Watering is also a good way of incorporating the herbicides into the soil, whether by rainfall or by irrigation. 

Make sure to check the product label for the best method of incorporating the chemical into the soil.

The need for incorporation is to concentrate the herbicide in the soil zone where weeds germinate.

Doing this will kill the weeds before they find their way out of the soil.

5 common effective herbicides for controlling weed in a cassava farm

1. Fluometuron

This is a selective, preemergence herbicide that kills grasses and broadleaf weeds. 

As a preemergence herbicide, the best time to apply it is before planting.

After application, incorporate the herbicide into the soil by tilling or irrigation. 

Fluometuron application in a cassava farm can control weeds for up to 2-5 months.

2. Diuron

You can apply diuron in your cassava plantation at 2kg a.i. /ha after your cassava have started growing. 

Applying diuron to your cassava farm helps to control weeds before and after they start growing. 

After applying the herbicide, irrigate your farm within 2 weeks to activate it.

3. Fluometuron and Alachlor: 

If you want to achieve better efficiency with your herbicide application, mix fluometuron and alachlor in the same tank.

The mixing rate should be 2-3kg a.i. /ha for fluometuron and 3kg a.i. /ha for alachlor. 

Fluometuron and alachlor will perform better in your cassava farm when you mix them together at this rate.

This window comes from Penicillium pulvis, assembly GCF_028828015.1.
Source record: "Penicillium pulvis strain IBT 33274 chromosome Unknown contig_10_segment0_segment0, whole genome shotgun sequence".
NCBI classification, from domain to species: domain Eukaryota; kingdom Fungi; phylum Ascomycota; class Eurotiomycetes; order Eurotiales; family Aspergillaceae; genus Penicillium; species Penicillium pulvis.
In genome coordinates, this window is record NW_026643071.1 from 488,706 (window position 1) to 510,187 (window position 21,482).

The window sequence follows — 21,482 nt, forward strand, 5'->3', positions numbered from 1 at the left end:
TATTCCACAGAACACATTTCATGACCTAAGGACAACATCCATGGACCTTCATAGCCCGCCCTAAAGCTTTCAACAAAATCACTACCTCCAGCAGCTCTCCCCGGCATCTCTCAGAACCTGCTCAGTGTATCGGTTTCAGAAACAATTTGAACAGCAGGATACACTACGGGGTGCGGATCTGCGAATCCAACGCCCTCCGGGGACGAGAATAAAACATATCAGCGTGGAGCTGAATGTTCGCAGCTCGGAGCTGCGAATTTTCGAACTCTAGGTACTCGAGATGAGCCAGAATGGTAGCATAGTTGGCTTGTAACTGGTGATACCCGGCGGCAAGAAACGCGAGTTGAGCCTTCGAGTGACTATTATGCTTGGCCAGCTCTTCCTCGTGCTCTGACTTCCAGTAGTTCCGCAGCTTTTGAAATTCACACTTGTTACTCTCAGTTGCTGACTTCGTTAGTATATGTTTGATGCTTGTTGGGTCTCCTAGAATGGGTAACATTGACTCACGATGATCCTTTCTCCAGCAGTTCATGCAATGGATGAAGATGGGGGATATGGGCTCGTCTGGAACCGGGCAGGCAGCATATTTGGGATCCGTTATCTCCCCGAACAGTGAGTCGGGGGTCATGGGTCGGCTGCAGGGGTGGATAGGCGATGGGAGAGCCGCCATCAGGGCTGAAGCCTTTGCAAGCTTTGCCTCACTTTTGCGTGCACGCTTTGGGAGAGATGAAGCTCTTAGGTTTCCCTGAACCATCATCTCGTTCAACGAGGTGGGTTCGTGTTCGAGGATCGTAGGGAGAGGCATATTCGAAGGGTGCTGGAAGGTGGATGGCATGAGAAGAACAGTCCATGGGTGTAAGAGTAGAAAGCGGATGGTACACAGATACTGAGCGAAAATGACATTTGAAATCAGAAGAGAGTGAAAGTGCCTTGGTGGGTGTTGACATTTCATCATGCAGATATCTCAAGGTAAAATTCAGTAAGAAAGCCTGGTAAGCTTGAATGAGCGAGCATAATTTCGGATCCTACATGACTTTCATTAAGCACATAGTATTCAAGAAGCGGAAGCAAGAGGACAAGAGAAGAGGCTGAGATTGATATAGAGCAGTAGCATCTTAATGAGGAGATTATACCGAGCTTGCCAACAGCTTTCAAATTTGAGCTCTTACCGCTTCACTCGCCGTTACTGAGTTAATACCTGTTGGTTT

Alachlor controls annual grasses and broadleaf weeds.

4. Diuron and Metolachlor: 

Efficiency is greatly increased if you mix Diuron and metolachlor in the same tank at the rate of 2kg a.i. /ha for Diuron and 2kg a.i. /ha for metolachlor.

Metolachlor is a preplant and preemergence herbicide for annual grass and some broadleaf weeds. 

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This means that you have to apply it before planting your cassava stems (preplant) and before weeds emerge (preemergence). 

After the application, incorporate the herbicide into the soil by tilling or by watering. 

You can also use Diuron and Metolachlor to control weeds in soybean, corn and peanut farms.


5. Atrazine and Metolachlor: 

This can also give excellent yield when you apply it at 2.5kg a.i. /ha. 

You can apply them before or after planting the cassava.  

Irrigate after application to activate it. Make sure the soil does not get to the point of waterlogging because it will render the herbicide ineffective.